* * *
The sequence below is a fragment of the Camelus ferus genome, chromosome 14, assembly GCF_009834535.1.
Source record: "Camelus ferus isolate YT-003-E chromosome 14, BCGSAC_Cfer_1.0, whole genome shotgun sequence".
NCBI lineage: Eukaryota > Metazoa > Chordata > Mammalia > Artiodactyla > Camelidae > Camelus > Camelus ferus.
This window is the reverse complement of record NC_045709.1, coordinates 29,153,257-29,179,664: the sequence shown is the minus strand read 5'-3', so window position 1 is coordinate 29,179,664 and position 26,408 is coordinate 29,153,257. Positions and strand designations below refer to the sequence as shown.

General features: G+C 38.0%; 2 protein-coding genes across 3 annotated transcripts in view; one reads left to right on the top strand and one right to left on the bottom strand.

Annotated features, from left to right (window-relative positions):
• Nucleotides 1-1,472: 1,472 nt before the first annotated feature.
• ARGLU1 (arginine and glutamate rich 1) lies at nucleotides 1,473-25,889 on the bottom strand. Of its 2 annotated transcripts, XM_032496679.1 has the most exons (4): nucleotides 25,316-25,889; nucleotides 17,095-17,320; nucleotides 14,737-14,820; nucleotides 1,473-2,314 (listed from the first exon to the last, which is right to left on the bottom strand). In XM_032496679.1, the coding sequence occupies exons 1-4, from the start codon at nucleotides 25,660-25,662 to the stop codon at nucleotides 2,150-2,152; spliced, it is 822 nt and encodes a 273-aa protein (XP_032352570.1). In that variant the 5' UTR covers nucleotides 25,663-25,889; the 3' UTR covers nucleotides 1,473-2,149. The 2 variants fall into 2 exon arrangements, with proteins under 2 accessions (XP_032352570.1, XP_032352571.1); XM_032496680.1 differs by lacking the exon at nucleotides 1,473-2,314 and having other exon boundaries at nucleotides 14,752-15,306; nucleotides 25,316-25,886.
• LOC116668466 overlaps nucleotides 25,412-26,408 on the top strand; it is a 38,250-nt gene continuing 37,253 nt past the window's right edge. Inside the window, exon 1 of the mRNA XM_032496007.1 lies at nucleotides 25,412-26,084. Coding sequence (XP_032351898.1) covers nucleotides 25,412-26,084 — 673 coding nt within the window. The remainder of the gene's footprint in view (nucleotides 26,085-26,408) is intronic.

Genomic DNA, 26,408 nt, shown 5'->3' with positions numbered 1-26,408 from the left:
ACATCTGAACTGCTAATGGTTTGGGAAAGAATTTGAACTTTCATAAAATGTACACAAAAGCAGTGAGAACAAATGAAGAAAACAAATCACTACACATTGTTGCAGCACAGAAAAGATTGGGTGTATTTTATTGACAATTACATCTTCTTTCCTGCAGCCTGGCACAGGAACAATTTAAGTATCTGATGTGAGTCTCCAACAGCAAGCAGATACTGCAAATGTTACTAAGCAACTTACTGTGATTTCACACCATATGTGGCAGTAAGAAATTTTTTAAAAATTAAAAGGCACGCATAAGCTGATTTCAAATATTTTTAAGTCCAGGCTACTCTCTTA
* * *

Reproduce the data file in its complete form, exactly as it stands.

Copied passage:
The sequence below is a fragment of the Camelus ferus genome, chromosome 14, assembly GCF_009834535.1.
Source record: "Camelus ferus isolate YT-003-E chromosome 14, BCGSAC_Cfer_1.0, whole genome shotgun sequence".
NCBI lineage: Eukaryota > Metazoa > Chordata > Mammalia > Artiodactyla > Camelidae > Camelus > Camelus ferus.
This window is the reverse complement of record NC_045709.1, coordinates 29,153,257-29,179,664: the sequence shown is the minus strand read 5'-3', so window position 1 is coordinate 29,179,664 and position 26,408 is coordinate 29,153,257. Positions and strand designations below refer to the sequence as shown.

General features: G+C 38.0%; 2 protein-coding genes across 3 annotated transcripts in view; one reads left to right on the top strand and one right to left on the bottom strand.

Annotated features, from left to right (window-relative positions):
• Nucleotides 1-1,472: 1,472 nt before the first annotated feature.
• ARGLU1 (arginine and glutamate rich 1) lies at nucleotides 1,473-25,889 on the bottom strand. Of its 2 annotated transcripts, XM_032496679.1 has the most exons (4): nucleotides 25,316-25,889; nucleotides 17,095-17,320; nucleotides 14,737-14,820; nucleotides 1,473-2,314 (listed from the first exon to the last, which is right to left on the bottom strand). In XM_032496679.1, the coding sequence occupies exons 1-4, from the start codon at nucleotides 25,660-25,662 to the stop codon at nucleotides 2,150-2,152; spliced, it is 822 nt and encodes a 273-aa protein (XP_032352570.1). In that variant the 5' UTR covers nucleotides 25,663-25,889; the 3' UTR covers nucleotides 1,473-2,149. The 2 variants fall into 2 exon arrangements, with proteins under 2 accessions (XP_032352570.1, XP_032352571.1); XM_032496680.1 differs by lacking the exon at nucleotides 1,473-2,314 and having other exon boundaries at nucleotides 14,752-15,306; nucleotides 25,316-25,886.
• LOC116668466 overlaps nucleotides 25,412-26,408 on the top strand; it is a 38,250-nt gene continuing 37,253 nt past the window's right edge. Inside the window, exon 1 of the mRNA XM_032496007.1 lies at nucleotides 25,412-26,084. Coding sequence (XP_032351898.1) covers nucleotides 25,412-26,084 — 673 coding nt within the window. The remainder of the gene's footprint in view (nucleotides 26,085-26,408) is intronic.

Genomic DNA, 26,408 nt, shown 5'->3' with positions numbered 1-26,408 from the left:
ACATCTGAACTGCTAATGGTTTGGGAAAGAATTTGAACTTTCATAAAATGTACACAAAAGCAGTGAGAACAAATGAAGAAAACAAATCACTACACATTGTTGCAGCACAGAAAAGATTGGGTGTATTTTATTGACAATTACATCTTCTTTCCTGCAGCCTGGCACAGGAACAATTTAAGTATCTGATGTGAGTCTCCAACAGCAAGCAGATACTGCAAATGTTACTAAGCAACTTACTGTGATTTCACACCATATGTGGCAGTAAGAAATTTTTTAAAAATTAAAAGGCACGCATAAGCTGATTTCAAATATTTTTAAGTCCAGGCTACTCTCTTA